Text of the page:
Five life lessons turning 60!

 

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I turn 60 tomorrow. How did that happen? My mother’s probably asking herself the same question up in Connecticut. I’d say just putting one foot in front of the other every day. But the occasion does give me pause to think about what I’ve learned so far.

(By the way, this picture was two years ago me shooting up before my meal. My friend P. to my right looks a little startled, but then I’m a teacher and this was a teachable moment.) 

It hasn’t all been easy. I was a shy and quiet kid. People would tease me by saying I was talking too much. Today I speak to all kinds of groups, small and large and love it. No one who knew me then would imagine me now. But my deepest desire always was to help others believe in themselves. Today I do it around diabetes which I could have never predicted.

I couldn’t ask to be in a better place on the eve of my sixtieth birthday. I am married to my true partner in life, in love and in work. My parents are still here. I have a treasure trove of dear friends, and acquaintances who bless me with their fellowship through diabetes. I love where I live, which was a lifelong riddle to solve. And I travel voraciously. To towns large and small across the States, as an A1C Champion, which I love and across the ocean. That’s what you get for marrying a European. How lucky he, and his frequent flier miles, fit right in with my wish list. And growing up a listener serves me well in the work I do today, as a health coach, writing on The Huffington Post, writing books and speaking at conferences and as a peer-mentor.

Turning fifty was a hard one. It was the first time I realized there was more time behind me than in front of me. But even though that’s even more the case now, I’m kinda tickled to be turning sixty. I think of all I’ve accomplished and where I’m so contentedly sitting in my life right now.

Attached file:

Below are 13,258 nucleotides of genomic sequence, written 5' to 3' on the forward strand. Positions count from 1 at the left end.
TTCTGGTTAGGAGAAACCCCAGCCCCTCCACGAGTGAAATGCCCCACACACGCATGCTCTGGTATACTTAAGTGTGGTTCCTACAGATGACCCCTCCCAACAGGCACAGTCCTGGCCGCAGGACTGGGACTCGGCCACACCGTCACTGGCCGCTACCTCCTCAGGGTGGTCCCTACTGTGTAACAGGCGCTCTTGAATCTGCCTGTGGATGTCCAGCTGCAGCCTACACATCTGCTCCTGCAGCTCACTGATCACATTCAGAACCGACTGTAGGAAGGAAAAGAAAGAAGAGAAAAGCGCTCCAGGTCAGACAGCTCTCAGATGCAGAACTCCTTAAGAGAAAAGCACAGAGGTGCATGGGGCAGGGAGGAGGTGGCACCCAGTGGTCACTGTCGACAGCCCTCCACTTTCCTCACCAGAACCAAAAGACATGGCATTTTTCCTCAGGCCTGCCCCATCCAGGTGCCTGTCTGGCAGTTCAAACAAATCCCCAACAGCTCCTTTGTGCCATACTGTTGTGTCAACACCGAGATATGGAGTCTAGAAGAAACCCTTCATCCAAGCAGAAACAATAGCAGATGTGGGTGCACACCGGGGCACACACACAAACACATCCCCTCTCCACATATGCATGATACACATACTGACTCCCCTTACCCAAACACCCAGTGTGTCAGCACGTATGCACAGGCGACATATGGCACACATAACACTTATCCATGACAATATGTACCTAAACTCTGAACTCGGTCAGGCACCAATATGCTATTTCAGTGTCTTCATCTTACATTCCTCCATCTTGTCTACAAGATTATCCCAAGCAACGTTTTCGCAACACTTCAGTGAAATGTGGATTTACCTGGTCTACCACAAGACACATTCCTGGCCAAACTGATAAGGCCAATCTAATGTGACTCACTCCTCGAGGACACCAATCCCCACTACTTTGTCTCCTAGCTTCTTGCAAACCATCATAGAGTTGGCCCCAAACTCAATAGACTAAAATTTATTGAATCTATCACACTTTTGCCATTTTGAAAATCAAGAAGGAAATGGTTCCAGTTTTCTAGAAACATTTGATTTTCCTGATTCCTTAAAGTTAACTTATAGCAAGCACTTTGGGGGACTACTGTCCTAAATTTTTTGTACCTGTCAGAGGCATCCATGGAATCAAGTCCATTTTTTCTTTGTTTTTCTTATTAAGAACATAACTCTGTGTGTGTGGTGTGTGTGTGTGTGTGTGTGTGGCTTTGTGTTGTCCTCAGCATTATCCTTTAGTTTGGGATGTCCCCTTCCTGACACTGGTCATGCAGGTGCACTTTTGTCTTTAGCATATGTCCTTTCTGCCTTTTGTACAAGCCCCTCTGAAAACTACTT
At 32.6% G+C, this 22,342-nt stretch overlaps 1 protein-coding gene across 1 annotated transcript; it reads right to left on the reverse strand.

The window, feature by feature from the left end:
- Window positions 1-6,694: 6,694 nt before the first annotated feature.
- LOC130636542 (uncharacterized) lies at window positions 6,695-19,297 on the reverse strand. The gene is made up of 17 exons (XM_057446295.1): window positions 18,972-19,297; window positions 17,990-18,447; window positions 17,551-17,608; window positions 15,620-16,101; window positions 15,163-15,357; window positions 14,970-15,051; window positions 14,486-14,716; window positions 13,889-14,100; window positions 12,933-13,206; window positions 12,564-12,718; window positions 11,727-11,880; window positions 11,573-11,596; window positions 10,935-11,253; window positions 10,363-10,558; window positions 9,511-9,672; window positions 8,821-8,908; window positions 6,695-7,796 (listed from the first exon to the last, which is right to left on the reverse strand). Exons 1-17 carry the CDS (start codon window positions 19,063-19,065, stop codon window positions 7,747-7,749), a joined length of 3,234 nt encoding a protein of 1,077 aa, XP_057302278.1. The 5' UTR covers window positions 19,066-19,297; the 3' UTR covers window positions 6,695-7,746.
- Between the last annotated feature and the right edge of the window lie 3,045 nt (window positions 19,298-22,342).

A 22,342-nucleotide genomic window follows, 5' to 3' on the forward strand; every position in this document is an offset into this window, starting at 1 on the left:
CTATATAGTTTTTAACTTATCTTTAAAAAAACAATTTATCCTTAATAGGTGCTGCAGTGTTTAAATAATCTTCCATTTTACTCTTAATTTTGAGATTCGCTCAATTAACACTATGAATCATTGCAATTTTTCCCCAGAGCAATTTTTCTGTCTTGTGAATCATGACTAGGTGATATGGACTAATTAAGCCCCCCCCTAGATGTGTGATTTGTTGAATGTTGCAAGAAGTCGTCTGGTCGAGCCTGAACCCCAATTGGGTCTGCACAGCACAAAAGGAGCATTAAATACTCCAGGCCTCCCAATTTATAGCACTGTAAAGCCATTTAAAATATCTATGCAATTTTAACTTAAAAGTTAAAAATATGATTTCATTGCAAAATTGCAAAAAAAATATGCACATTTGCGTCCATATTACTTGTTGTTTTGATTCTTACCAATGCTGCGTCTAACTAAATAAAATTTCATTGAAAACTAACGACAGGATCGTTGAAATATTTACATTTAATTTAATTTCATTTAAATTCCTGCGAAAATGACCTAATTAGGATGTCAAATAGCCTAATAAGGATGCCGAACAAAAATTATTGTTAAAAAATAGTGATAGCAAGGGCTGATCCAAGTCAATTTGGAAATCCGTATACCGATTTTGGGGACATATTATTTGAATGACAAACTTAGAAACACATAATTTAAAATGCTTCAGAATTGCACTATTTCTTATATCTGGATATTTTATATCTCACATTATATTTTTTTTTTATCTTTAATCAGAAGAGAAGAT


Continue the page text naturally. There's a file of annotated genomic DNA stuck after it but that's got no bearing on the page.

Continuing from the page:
So tonight, looking back on six decades – true, I don’t remember the first several years, alright let’s be honest, the first decade – I realize maybe I’ve learned a few things worth passing on to my younger friends and colleagues.

5 Lessons I’ve Learned Along the Way

1. Don’t measure your success against anyone else’sIn my twenties I was jealous of how many people around me were clear about what they wanted to do, were on their path achieving so much. I felt I was floundering. Searching for what work I was meant to do, where, how. What cured me of that was when a friend I envied, got a tumor. Surprisingly, I nursed her through it. But I realized, you don’t know what’s on anyone’s road ahead, including your own, good and bad. Just be on your road.

2. Look for the silver lining. I got type 1 diabetes at 18. I’ve had it 41 and a half years. I was misdiagnosed initially as a type 2; after all only kids get type 1. The first decade I had it there were no meters to test my blood and we knew so little about food, etc. But having been there, I’m so grateful I’m here. And I see what I’ve gained from having diabetes – a commitment to my health. I’m convinced I wouldn’t eat as healthfully as I do, walk as I do or keep myself trim and fit if not for diabetes. And maybe I wouldn’t have fulfilled my need to find purposeful work. Most days I truly look at what I have, not what I don’t.

3. Be kind. If I do one thing passing this way in life I hope it’s that I’m kind. It’s selfish; I like making people feel seen, whether it’s my waiter or the girl who checks out my groceries at the supermarket. At my first job in public broadcasting a colleague taught me this lesson unknowingly. I would watch her make the guy who parked her car feel equally important to the President of the company. She talked to them both with the same regard. 

4. Savor the simple stuff. I think this is something that comes with age. When I’m cooking in the kitchen listening to Sade or Patti Austen, sipping a glass of wine, and my husband is working feet away in the living room (a tiny one bedroom city apartment) I am happy. These are the moments they tell you you will recall in the end. I believe they’re right.